Like many of you, I spend a lot of time on Facebook. Despite the negatives (of which there are many), it remains a way to stay in contact with friends—even those I’ve never met—and family who don’t live nearby. I find it useful, as well as time-consuming and maddening. Some of my regular readers are also Facebook friends, and although they don’t always subscribe here on Amazing Stories® online, they give me feedback and encouragement on Facebook, so that’s a FB positive. One of those FB friends, Carolyne Pickup, asked me the other day, “Have you ever written a column about people ‘discovering’ classic science fiction? Ray Bradbury, Ursula LeGuin, Silverberg, Bova, the path cutters who braved a genre that few respected. They made it respected. Have you written that one?” She continued, “…one of my Facebook friends was introduced to sci-fi through another friend and she is very articulate as to how it has infiltrated how she sees things. How these writers have enriched, fertilized her imagination. I read many a long time ago and it was a pleasure to be reminded of these great authors. Also an inclusion of a list of the classics, a must read would be a good addition. The Earthsea trilogy, The Martian Chronicles, The left hand of Darkness; these would be part of my list.”
Another friend, one who used to be part of “my” fan group, the Palouse Empire SF Association (PESFA) back in the ‘80s—Scott Hysmith—said, in a related comment on the same thread, “I handed a new SF reader a copy of Science Fiction Hall of Fame Vol. 1 (“Golden-age stories by the best that era had to offer”). That’s all it took.” Well, Carolyne and Scott, you have stirred me to start a column about a particular collection, as it contains some of the best SF published way back when I was much younger, and for my money might be a better intro to SF than the volume (Figure 1) you mentioned.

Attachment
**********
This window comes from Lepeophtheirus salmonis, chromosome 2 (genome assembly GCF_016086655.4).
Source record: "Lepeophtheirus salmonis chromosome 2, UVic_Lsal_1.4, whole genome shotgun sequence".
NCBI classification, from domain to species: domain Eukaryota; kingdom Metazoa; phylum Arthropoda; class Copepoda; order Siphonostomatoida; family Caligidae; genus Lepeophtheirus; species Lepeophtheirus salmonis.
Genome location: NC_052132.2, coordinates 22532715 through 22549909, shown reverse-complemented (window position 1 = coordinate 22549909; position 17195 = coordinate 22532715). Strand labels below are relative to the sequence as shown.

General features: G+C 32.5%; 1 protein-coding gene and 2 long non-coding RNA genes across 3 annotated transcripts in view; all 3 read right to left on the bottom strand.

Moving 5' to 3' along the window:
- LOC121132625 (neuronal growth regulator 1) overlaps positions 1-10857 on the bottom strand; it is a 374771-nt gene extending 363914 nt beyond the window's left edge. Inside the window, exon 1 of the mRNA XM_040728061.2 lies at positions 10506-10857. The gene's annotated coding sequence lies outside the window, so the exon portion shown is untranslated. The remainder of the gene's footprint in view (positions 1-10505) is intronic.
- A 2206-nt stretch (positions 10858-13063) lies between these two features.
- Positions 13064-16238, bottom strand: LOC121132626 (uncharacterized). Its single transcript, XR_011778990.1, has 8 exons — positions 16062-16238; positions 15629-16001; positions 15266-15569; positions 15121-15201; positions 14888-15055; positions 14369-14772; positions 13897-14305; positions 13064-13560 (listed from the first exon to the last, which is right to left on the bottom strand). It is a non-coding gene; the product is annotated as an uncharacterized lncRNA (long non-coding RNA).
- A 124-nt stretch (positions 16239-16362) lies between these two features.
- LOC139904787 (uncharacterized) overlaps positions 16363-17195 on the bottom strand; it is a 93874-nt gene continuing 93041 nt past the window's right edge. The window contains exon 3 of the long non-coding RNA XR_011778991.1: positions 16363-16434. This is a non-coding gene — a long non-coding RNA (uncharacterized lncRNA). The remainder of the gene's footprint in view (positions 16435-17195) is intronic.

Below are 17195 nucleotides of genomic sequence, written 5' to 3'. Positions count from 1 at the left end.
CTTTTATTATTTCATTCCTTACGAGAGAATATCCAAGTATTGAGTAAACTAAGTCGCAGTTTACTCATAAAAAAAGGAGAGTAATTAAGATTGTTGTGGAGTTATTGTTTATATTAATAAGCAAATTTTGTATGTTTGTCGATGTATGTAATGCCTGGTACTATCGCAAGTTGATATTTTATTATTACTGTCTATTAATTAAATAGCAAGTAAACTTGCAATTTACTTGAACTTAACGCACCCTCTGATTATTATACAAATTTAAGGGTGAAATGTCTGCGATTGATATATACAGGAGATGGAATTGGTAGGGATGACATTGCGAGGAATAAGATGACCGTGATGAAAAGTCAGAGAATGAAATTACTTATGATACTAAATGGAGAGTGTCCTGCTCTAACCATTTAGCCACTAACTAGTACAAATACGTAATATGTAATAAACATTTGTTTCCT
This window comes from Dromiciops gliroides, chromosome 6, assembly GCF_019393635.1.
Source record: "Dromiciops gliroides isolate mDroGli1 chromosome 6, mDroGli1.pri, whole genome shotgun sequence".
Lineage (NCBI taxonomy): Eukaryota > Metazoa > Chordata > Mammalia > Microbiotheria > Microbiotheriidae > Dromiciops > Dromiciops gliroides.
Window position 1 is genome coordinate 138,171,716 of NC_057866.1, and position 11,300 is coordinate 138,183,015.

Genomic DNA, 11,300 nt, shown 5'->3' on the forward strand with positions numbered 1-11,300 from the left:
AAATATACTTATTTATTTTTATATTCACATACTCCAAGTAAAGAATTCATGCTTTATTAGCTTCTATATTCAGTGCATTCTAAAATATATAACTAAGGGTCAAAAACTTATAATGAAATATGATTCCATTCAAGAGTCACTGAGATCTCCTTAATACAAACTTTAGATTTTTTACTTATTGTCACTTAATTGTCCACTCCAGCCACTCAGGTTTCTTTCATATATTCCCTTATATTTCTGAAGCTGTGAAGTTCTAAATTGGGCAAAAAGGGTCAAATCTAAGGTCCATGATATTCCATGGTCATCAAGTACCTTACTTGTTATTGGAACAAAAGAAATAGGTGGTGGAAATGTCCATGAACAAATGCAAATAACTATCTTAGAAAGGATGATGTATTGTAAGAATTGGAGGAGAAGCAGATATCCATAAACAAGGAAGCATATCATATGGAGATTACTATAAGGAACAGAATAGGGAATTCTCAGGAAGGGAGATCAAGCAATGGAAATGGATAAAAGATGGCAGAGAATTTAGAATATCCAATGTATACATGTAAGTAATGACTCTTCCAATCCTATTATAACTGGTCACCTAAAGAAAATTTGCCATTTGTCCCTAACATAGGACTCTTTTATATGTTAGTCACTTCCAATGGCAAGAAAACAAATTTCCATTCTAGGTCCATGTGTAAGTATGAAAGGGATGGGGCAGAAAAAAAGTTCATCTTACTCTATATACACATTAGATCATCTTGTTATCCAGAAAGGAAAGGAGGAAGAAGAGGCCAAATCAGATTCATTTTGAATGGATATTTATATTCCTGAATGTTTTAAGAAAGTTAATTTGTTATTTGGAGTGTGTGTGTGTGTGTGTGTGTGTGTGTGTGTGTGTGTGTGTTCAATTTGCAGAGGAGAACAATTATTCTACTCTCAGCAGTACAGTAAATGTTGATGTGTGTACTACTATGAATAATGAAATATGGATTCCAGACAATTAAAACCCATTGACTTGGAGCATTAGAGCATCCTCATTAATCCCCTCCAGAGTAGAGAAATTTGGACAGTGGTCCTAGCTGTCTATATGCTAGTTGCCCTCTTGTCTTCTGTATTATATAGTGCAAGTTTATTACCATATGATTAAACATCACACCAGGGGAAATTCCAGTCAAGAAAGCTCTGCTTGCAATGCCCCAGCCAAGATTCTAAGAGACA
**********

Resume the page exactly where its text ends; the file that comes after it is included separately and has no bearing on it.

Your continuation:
While I was growing up in the 1960s, I belonged, as did many hundreds—if not thousands—of other young nascent fans, to the Science Fiction Book Club. At the time if was owned or run by Doubleday, but now it’s a subsidiary of Bookspan, which has eight different book clubs. Back in the day, Doubleday put out lower-quality book club versions (with cheaper paper, covers, and binding) than the original publications; and those versions came to be looked down on by readers and booksellers—until the SFBC started publishing original books, some of which (Terry Pratchett’s The Colour of Magic, for example) are the only first hardcover printings of certain books, and are now sought after. But I digress. “Reader cards” were inserted into many paperback books and magazines, and you could usually get four books for 99 cents. For several years, this two-volume set (Figure 2) was one of the main attractions of the SFBC, and was the reason many young readers got hooked on SF. Today we’re going to look at the first novel in Volume 1 of this series; I’d like to examine that story in a little detail. (Vol. 2 will come in a later column, as it possibly has the edge over this one.)
Volume 1 contains two novels: Re-Birth by John Wyndham, and The Weapon Shops of Isher, by A.E. Van Vogt, along with novellas/novelets and short stories by Ray Bradbury, Robert A. Heinlein, Philip K. Dick, Henry Kuttner and Catherine L. Moore, Cyril M. Kornbluth, Theodore Sturgeon, George P. Elliott, Joel Townsley Rogers, and Poul Anderson. With only a couple of exceptions, this is almost a pantheon of SF “greats,” and most of the stories still hold up well upon a later reading (say, 50 years later). Although the SFBC is still in operation, you will only get two introductory volumes when you join, and they will cost you $9.99 each plus shipping. And I’m guessing they’re identical to the books sold in bookstores. So there’s not really a cheap way for younger readers to get introduced to some terrific science fiction.